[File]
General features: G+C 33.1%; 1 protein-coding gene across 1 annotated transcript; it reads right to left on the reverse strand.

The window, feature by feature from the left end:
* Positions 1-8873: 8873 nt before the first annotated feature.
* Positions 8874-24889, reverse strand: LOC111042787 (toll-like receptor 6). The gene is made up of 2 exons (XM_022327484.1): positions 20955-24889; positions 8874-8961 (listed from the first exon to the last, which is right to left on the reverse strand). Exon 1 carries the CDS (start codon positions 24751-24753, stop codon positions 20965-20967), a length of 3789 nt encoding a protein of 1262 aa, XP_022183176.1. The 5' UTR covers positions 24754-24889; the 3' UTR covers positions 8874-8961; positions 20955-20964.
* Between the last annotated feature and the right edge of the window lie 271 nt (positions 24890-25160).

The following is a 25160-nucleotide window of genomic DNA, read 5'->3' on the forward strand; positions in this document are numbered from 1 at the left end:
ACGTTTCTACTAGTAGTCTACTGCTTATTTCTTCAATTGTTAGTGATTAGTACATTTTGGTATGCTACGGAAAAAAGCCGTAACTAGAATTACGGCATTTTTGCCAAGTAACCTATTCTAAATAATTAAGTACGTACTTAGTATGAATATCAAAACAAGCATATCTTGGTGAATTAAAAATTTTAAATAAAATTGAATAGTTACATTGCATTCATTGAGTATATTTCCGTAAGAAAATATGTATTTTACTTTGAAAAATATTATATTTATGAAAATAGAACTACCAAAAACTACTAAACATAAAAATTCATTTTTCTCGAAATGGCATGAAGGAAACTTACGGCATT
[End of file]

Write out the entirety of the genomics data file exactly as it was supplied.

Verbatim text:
General features: G+C 33.1%; 1 protein-coding gene across 1 annotated transcript; it reads right to left on the reverse strand.

The window, feature by feature from the left end:
* Positions 1-8873: 8873 nt before the first annotated feature.
* Positions 8874-24889, reverse strand: LOC111042787 (toll-like receptor 6). The gene is made up of 2 exons (XM_022327484.1): positions 20955-24889; positions 8874-8961 (listed from the first exon to the last, which is right to left on the reverse strand). Exon 1 carries the CDS (start codon positions 24751-24753, stop codon positions 20965-20967), a length of 3789 nt encoding a protein of 1262 aa, XP_022183176.1. The 5' UTR covers positions 24754-24889; the 3' UTR covers positions 8874-8961; positions 20955-20964.
* Between the last annotated feature and the right edge of the window lie 271 nt (positions 24890-25160).

The following is a 25160-nucleotide window of genomic DNA, read 5'->3' on the forward strand; positions in this document are numbered from 1 at the left end:
ACGTTTCTACTAGTAGTCTACTGCTTATTTCTTCAATTGTTAGTGATTAGTACATTTTGGTATGCTACGGAAAAAAGCCGTAACTAGAATTACGGCATTTTTGCCAAGTAACCTATTCTAAATAATTAAGTACGTACTTAGTATGAATATCAAAACAAGCATATCTTGGTGAATTAAAAATTTTAAATAAAATTGAATAGTTACATTGCATTCATTGAGTATATTTCCGTAAGAAAATATGTATTTTACTTTGAAAAATATTATATTTATGAAAATAGAACTACCAAAAACTACTAAACATAAAAATTCATTTTTCTCGAAATGGCATGAAGGAAACTTACGGCATT